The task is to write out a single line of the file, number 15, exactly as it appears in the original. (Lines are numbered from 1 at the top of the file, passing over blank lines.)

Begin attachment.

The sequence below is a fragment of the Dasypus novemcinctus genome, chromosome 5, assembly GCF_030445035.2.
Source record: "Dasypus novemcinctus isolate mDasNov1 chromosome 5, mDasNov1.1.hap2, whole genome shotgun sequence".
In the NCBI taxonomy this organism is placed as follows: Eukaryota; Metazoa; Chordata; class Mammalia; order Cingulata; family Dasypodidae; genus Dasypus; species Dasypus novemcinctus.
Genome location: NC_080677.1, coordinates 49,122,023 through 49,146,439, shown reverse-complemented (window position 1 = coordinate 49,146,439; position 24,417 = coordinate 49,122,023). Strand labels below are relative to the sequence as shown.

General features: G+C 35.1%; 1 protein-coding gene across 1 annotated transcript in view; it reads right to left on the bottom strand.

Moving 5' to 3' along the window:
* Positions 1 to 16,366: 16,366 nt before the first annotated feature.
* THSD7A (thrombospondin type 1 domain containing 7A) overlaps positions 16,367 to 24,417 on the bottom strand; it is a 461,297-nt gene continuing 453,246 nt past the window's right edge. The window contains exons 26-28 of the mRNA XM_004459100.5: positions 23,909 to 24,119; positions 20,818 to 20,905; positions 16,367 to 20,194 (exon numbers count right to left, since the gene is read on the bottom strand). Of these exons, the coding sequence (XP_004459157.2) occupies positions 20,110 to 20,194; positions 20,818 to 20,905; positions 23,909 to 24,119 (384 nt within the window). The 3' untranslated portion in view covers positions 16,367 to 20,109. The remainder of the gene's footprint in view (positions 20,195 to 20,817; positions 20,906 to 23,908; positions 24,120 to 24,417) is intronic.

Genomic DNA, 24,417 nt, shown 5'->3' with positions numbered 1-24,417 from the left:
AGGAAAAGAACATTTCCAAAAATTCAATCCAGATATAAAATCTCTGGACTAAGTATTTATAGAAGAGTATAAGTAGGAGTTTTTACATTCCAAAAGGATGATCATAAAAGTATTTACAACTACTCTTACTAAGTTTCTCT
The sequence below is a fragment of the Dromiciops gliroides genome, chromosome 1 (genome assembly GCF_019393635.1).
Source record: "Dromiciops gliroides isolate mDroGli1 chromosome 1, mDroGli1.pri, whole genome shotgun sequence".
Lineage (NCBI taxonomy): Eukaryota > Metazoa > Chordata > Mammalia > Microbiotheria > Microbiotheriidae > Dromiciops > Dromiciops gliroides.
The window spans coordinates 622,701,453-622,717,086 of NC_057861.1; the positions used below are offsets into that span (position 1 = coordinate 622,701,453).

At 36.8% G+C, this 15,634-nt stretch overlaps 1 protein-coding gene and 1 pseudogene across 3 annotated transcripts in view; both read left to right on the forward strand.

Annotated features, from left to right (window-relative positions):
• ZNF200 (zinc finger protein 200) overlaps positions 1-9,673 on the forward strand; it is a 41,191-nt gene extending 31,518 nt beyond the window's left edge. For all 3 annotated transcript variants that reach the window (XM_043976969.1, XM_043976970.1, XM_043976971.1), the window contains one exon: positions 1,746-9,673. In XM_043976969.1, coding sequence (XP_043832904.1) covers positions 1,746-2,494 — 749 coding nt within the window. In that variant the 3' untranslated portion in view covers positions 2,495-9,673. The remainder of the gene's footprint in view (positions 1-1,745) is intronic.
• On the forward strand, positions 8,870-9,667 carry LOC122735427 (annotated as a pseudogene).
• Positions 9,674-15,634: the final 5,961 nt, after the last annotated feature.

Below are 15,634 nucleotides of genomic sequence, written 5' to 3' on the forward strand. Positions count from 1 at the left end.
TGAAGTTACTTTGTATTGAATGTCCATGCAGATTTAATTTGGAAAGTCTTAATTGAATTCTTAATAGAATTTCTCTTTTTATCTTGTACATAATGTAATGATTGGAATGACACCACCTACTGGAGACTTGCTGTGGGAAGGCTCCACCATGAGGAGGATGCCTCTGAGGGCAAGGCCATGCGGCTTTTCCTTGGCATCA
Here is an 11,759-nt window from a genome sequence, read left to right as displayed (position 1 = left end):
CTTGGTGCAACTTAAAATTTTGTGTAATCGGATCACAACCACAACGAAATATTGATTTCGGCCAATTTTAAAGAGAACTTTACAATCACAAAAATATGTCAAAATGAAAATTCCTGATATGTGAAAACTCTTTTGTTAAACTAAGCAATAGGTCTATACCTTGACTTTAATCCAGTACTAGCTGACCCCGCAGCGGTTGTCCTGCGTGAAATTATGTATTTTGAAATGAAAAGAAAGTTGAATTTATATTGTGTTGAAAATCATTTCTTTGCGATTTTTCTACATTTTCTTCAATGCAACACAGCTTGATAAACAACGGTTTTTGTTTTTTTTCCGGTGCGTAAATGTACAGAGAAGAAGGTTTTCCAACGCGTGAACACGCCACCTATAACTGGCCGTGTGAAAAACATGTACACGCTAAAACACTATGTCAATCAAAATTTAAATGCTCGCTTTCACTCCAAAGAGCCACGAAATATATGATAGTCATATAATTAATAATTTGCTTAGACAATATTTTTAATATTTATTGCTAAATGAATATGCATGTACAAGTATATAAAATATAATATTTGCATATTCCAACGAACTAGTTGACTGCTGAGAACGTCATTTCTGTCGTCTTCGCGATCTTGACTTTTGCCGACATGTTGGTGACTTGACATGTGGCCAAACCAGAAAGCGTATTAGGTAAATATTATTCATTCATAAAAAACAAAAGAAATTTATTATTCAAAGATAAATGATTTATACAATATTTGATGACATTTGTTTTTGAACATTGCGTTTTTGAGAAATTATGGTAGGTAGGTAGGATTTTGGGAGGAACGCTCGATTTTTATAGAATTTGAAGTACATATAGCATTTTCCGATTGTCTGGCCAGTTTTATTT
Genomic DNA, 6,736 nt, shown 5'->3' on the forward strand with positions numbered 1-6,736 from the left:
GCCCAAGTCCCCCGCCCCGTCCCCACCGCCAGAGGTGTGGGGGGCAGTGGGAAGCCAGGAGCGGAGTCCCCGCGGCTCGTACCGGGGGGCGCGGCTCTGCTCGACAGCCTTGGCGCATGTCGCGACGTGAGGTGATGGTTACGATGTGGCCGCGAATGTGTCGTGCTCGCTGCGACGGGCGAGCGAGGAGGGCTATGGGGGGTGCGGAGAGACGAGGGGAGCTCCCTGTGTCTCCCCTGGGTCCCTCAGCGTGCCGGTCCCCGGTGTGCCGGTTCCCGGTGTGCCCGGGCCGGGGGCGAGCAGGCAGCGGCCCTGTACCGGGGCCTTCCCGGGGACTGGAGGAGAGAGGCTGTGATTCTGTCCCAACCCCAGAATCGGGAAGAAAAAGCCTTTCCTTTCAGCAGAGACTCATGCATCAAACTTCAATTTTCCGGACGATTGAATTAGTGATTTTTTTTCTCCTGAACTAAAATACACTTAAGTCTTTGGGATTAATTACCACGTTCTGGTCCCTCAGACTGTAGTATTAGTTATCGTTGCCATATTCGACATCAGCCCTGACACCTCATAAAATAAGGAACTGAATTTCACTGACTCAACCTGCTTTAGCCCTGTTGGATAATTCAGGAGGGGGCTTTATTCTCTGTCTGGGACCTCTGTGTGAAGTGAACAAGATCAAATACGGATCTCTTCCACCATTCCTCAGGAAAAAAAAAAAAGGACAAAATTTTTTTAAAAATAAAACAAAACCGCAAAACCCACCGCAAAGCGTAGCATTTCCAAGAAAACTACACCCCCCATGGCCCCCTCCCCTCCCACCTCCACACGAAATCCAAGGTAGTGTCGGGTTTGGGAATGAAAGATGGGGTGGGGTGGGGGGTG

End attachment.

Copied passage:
At 36.8% G+C, this 15,634-nt stretch overlaps 1 protein-coding gene and 1 pseudogene across 3 annotated transcripts in view; both read left to right on the forward strand.